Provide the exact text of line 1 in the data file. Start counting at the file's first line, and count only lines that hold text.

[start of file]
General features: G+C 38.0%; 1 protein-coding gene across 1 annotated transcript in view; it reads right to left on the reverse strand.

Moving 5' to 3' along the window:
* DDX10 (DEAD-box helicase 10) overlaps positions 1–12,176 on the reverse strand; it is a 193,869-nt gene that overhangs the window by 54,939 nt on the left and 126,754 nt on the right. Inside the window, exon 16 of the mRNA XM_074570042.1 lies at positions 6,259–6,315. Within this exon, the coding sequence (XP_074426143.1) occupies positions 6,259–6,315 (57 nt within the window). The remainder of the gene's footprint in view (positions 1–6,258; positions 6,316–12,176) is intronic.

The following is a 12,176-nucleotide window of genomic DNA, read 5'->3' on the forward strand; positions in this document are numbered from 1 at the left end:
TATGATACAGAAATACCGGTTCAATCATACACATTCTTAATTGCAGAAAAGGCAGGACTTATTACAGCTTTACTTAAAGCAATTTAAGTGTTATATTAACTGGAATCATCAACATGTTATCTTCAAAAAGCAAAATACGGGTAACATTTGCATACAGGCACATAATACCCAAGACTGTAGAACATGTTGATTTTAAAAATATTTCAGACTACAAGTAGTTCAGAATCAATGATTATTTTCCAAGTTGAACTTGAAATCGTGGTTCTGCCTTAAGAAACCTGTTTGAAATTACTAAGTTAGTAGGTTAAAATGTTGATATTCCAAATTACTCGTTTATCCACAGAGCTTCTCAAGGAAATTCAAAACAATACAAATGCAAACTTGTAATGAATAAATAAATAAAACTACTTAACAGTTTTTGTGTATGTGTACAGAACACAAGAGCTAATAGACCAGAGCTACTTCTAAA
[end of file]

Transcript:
General features: G+C 38.0%; 1 protein-coding gene across 1 annotated transcript in view; it reads right to left on the reverse strand.